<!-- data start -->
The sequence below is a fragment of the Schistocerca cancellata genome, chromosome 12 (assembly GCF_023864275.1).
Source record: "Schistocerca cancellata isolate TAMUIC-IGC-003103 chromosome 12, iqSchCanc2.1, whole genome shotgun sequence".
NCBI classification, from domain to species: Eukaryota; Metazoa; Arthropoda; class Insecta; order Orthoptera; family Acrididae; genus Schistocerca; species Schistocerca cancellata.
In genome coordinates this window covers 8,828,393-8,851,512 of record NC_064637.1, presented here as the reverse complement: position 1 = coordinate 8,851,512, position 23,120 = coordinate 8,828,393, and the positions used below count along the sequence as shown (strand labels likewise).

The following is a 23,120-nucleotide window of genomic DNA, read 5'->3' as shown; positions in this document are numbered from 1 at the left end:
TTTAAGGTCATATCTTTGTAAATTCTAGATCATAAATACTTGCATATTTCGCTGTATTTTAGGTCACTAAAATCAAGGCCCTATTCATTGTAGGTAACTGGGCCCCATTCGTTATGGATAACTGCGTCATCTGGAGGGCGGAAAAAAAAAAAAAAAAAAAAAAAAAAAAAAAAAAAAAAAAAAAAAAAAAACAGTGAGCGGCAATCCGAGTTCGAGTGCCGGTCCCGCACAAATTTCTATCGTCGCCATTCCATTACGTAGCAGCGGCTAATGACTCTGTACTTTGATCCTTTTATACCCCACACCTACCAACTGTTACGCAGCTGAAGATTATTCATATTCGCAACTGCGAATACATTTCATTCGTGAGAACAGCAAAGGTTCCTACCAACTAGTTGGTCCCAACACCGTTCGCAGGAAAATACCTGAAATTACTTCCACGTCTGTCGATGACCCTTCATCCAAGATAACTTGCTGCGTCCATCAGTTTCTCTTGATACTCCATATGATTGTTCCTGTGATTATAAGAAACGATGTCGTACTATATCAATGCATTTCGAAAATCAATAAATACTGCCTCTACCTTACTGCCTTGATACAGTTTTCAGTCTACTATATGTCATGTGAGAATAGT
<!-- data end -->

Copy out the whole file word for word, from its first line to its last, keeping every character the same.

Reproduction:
The sequence below is a fragment of the Schistocerca cancellata genome, chromosome 12 (assembly GCF_023864275.1).
Source record: "Schistocerca cancellata isolate TAMUIC-IGC-003103 chromosome 12, iqSchCanc2.1, whole genome shotgun sequence".
NCBI classification, from domain to species: Eukaryota; Metazoa; Arthropoda; class Insecta; order Orthoptera; family Acrididae; genus Schistocerca; species Schistocerca cancellata.
In genome coordinates this window covers 8,828,393-8,851,512 of record NC_064637.1, presented here as the reverse complement: position 1 = coordinate 8,851,512, position 23,120 = coordinate 8,828,393, and the positions used below count along the sequence as shown (strand labels likewise).

The following is a 23,120-nucleotide window of genomic DNA, read 5'->3' as shown; positions in this document are numbered from 1 at the left end:
TTTAAGGTCATATCTTTGTAAATTCTAGATCATAAATACTTGCATATTTCGCTGTATTTTAGGTCACTAAAATCAAGGCCCTATTCATTGTAGGTAACTGGGCCCCATTCGTTATGGATAACTGCGTCATCTGGAGGGCGGAAAAAAAAAAAAAAAAAAAAAAAAAAAAAAAAAAAAAAAAAAAAAAAAAACAGTGAGCGGCAATCCGAGTTCGAGTGCCGGTCCCGCACAAATTTCTATCGTCGCCATTCCATTACGTAGCAGCGGCTAATGACTCTGTACTTTGATCCTTTTATACCCCACACCTACCAACTGTTACGCAGCTGAAGATTATTCATATTCGCAACTGCGAATACATTTCATTCGTGAGAACAGCAAAGGTTCCTACCAACTAGTTGGTCCCAACACCGTTCGCAGGAAAATACCTGAAATTACTTCCACGTCTGTCGATGACCCTTCATCCAAGATAACTTGCTGCGTCCATCAGTTTCTCTTGATACTCCATATGATTGTTCCTGTGATTATAAGAAACGATGTCGTACTATATCAATGCATTTCGAAAATCAATAAATACTGCCTCTACCTTACTGCCTTGATACAGTTTTCAGTCTACTATATGTCATGTGAGAATAGT